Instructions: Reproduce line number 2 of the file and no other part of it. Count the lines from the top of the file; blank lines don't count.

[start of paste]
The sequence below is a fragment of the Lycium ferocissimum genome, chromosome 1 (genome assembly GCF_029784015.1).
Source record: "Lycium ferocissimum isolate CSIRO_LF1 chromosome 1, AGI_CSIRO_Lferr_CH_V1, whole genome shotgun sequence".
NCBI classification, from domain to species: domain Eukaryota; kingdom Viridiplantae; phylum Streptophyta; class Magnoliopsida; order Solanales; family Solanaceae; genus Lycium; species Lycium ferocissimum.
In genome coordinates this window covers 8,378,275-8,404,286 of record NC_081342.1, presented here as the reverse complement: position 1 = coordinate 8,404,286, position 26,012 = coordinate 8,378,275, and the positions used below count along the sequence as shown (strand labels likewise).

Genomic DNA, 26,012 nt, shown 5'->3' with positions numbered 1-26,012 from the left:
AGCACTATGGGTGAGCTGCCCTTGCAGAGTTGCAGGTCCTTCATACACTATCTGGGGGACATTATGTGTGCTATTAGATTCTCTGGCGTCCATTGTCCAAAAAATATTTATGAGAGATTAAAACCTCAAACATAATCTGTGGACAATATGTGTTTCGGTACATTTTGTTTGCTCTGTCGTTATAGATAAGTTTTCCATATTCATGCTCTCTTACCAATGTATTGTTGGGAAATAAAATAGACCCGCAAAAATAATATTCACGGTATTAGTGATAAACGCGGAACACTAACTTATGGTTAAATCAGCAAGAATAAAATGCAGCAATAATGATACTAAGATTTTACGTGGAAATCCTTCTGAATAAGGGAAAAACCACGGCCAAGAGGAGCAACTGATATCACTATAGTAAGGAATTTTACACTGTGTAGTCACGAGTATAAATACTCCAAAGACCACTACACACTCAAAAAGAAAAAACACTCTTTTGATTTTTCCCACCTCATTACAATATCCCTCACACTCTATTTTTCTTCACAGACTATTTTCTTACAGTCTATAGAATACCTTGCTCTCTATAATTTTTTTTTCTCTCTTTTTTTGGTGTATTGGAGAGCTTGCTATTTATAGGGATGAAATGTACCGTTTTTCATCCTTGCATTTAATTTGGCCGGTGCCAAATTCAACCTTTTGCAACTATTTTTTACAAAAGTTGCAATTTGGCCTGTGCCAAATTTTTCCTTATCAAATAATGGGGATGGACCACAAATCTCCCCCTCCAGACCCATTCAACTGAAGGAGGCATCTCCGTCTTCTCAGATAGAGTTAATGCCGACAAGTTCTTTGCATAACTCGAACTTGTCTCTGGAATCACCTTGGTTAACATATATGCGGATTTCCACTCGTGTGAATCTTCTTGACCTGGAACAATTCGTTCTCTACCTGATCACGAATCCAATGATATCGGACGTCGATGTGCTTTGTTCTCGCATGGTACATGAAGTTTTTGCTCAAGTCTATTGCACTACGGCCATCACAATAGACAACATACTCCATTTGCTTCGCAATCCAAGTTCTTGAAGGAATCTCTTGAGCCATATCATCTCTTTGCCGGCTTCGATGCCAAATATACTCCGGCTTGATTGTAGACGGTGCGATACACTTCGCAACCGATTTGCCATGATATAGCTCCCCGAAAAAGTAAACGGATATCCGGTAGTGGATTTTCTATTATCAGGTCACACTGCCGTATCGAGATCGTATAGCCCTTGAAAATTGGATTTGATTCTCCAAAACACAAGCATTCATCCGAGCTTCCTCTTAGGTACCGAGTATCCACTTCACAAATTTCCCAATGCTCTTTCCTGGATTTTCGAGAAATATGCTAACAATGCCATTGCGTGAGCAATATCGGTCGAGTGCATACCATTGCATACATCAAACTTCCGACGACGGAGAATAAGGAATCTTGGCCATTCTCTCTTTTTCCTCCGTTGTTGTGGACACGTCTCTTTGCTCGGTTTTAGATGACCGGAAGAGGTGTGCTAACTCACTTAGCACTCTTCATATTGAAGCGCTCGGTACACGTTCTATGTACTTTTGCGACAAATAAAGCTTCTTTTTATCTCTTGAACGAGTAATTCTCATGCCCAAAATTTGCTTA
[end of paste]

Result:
Source record: "Lycium ferocissimum isolate CSIRO_LF1 chromosome 1, AGI_CSIRO_Lferr_CH_V1, whole genome shotgun sequence".